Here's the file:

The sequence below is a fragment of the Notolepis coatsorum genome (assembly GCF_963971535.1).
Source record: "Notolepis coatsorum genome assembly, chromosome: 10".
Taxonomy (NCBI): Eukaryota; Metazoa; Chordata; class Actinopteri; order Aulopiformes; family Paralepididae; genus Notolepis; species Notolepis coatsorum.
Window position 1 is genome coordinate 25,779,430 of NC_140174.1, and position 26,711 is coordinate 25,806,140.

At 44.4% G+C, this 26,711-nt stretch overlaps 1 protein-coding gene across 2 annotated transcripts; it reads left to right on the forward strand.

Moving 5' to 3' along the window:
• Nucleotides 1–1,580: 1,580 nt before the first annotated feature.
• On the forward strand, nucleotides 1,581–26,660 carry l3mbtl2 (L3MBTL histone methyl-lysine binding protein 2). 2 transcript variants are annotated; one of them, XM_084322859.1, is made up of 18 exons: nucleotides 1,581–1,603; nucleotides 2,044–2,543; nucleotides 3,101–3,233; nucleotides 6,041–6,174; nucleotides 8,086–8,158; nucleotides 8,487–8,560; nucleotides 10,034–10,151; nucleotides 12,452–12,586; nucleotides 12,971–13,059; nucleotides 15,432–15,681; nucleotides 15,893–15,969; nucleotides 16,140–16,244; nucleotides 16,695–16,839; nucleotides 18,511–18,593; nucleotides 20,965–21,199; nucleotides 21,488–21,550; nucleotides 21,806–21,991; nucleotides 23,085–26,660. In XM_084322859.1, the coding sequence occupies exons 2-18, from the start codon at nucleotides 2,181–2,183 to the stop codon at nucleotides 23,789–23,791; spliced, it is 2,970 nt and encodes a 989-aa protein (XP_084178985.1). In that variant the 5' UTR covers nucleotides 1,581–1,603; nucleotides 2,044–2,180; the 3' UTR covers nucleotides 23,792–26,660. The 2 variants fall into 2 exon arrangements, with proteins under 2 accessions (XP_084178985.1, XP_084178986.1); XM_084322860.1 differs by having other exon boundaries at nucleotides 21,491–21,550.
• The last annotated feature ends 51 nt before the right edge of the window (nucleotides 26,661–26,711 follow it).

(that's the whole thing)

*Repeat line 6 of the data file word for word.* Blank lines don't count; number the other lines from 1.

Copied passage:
Moving 5' to 3' along the window: